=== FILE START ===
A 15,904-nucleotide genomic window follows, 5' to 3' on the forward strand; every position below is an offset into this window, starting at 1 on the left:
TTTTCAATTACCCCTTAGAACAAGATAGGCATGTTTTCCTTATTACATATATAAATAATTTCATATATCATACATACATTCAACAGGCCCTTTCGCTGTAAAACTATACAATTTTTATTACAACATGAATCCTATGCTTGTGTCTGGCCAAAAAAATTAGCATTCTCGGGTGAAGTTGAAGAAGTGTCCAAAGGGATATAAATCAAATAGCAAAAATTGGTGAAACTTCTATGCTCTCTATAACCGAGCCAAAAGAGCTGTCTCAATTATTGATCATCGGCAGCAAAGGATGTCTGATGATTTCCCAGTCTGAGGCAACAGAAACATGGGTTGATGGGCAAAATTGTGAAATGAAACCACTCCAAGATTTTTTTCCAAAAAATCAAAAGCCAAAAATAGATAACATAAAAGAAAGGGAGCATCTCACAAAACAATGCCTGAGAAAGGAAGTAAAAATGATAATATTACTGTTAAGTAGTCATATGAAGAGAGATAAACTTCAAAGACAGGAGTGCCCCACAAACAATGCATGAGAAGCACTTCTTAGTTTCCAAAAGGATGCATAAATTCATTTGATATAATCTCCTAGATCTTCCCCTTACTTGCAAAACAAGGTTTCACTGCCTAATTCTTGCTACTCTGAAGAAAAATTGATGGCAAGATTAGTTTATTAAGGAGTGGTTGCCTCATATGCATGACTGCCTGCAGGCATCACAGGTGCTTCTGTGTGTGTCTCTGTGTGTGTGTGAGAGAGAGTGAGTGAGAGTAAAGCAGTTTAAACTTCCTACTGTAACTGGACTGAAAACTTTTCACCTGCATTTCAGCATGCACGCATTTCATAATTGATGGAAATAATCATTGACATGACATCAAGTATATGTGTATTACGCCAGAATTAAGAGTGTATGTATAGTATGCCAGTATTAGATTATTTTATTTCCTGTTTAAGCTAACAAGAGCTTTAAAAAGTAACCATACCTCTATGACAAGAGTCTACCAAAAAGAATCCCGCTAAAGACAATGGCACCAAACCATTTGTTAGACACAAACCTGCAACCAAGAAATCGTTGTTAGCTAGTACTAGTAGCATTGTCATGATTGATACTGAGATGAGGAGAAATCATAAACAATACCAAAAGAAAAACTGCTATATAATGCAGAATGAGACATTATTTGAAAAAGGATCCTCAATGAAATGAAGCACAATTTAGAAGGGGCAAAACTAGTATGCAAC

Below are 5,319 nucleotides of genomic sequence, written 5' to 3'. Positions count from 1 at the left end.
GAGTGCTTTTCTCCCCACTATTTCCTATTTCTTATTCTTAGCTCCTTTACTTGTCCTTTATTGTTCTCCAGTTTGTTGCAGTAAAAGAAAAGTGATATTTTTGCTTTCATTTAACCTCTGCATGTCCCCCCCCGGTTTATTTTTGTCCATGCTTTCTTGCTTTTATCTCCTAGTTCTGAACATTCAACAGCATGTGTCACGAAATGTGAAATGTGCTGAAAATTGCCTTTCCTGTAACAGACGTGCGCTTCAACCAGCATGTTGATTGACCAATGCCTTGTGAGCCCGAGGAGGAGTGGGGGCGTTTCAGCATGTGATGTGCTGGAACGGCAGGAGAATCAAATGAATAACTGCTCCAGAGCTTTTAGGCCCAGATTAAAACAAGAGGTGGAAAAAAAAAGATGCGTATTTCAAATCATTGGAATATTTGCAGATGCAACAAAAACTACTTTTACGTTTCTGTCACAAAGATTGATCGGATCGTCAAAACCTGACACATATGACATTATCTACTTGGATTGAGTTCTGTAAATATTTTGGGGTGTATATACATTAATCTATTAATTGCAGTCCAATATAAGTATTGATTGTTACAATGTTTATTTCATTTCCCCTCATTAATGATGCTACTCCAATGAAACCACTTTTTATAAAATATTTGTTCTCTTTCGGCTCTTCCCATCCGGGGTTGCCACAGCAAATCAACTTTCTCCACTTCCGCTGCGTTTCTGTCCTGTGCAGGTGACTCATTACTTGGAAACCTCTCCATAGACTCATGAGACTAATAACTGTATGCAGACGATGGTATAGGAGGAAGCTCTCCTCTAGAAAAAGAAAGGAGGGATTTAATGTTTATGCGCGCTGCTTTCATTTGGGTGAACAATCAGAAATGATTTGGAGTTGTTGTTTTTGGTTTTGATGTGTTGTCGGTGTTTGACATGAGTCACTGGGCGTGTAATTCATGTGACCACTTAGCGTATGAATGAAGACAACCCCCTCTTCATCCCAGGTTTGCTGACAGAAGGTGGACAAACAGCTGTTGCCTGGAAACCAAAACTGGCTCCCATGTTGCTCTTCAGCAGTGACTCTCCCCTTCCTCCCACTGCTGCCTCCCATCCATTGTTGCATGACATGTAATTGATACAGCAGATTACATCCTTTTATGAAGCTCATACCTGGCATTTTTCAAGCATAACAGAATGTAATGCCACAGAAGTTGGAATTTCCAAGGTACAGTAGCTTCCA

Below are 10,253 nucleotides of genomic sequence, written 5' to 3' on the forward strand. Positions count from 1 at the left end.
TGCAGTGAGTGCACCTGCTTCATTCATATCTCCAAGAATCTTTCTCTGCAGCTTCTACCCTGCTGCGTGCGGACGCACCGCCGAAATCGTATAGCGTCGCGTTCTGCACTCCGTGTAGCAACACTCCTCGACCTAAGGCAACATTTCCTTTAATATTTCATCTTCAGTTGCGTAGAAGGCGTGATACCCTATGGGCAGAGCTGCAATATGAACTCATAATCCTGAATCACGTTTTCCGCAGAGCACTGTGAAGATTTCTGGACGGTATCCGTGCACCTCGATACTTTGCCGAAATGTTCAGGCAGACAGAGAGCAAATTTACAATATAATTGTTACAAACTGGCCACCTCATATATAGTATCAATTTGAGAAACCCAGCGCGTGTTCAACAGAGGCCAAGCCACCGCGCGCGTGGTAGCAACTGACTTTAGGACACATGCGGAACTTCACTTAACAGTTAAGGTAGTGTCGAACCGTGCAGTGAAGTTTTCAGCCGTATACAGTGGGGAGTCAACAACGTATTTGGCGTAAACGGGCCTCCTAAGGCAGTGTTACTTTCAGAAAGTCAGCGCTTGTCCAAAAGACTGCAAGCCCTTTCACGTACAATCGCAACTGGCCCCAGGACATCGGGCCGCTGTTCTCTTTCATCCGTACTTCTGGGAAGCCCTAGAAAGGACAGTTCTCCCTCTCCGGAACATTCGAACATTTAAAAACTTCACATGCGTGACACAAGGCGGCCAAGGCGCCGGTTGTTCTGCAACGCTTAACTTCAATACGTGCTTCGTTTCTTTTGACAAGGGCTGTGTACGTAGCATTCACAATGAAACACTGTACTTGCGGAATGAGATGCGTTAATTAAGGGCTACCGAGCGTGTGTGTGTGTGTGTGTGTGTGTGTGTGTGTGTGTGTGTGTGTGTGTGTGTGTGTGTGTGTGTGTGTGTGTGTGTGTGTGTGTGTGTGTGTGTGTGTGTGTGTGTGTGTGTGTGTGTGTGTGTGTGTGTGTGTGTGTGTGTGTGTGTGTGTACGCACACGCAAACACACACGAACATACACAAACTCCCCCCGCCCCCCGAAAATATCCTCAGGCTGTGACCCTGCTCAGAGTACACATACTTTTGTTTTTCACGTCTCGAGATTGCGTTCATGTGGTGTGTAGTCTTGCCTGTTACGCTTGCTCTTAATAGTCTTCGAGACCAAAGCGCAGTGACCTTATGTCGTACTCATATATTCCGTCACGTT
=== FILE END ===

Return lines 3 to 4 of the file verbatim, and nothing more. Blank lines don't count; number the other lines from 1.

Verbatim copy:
Below are 5,319 nucleotides of genomic sequence, written 5' to 3'. Positions count from 1 at the left end.
GAGTGCTTTTCTCCCCACTATTTCCTATTTCTTATTCTTAGCTCCTTTACTTGTCCTTTATTGTTCTCCAGTTTGTTGCAGTAAAAGAAAAGTGATATTTTTGCTTTCATTTAACCTCTGCATGTCCCCCCCCGGTTTATTTTTGTCCATGCTTTCTTGCTTTTATCTCCTAGTTCTGAACATTCAACAGCATGTGTCACGAAATGTGAAATGTGCTGAAAATTGCCTTTCCTGTAACAGACGTGCGCTTCAACCAGCATGTTGATTGACCAATGCCTTGTGAGCCCGAGGAGGAGTGGGGGCGTTTCAGCATGTGATGTGCTGGAACGGCAGGAGAATCAAATGAATAACTGCTCCAGAGCTTTTAGGCCCAGATTAAAACAAGAGGTGGAAAAAAAAAGATGCGTATTTCAAATCATTGGAATATTTGCAGATGCAACAAAAACTACTTTTACGTTTCTGTCACAAAGATTGATCGGATCGTCAAAACCTGACACATATGACATTATCTACTTGGATTGAGTTCTGTAAATATTTTGGGGTGTATATACATTAATCTATTAATTGCAGTCCAATATAAGTATTGATTGTTACAATGTTTATTTCATTTCCCCTCATTAATGATGCTACTCCAATGAAACCACTTTTTATAAAATATTTGTTCTCTTTCGGCTCTTCCCATCCGGGGTTGCCACAGCAAATCAACTTTCTCCACTTCCGCTGCGTTTCTGTCCTGTGCAGGTGACTCATTACTTGGAAACCTCTCCATAGACTCATGAGACTAATAACTGTATGCAGACGATGGTATAGGAGGAAGCTCTCCTCTAGAAAAAGAAAGGAGGGATTTAATGTTTATGCGCGCTGCTTTCATTTGGGTGAACAATCAGAAATGATTTGGAGTTGTTGTTTTTGGTTTTGATGTGTTGTCGGTGTTTGACATGAGTCACTGGGCGTGTAATTCATGTGACCACTTAGCGTATGAATGAAGACAACCCCCTCTTCATCCCAGGTTTGCTGACAGAAGGTGGACAAACAGCTGTTGCCTGGAAACCAAAACTGGCTCCCATGTTGCTCTTCAGCAGTGACTCTCCCCTTCCTCCCACTGCTGCCTCCCATCCATTGTTGCATGACATGTAATTGATACAGCAGATTACATCCTTTTATGAAGCTCATACCTGGCATTTTTCAAGCATAACAGAATGTAATGCCACAGAAGTTGGAATTTCCAAGGTACAGTAGCTTCCA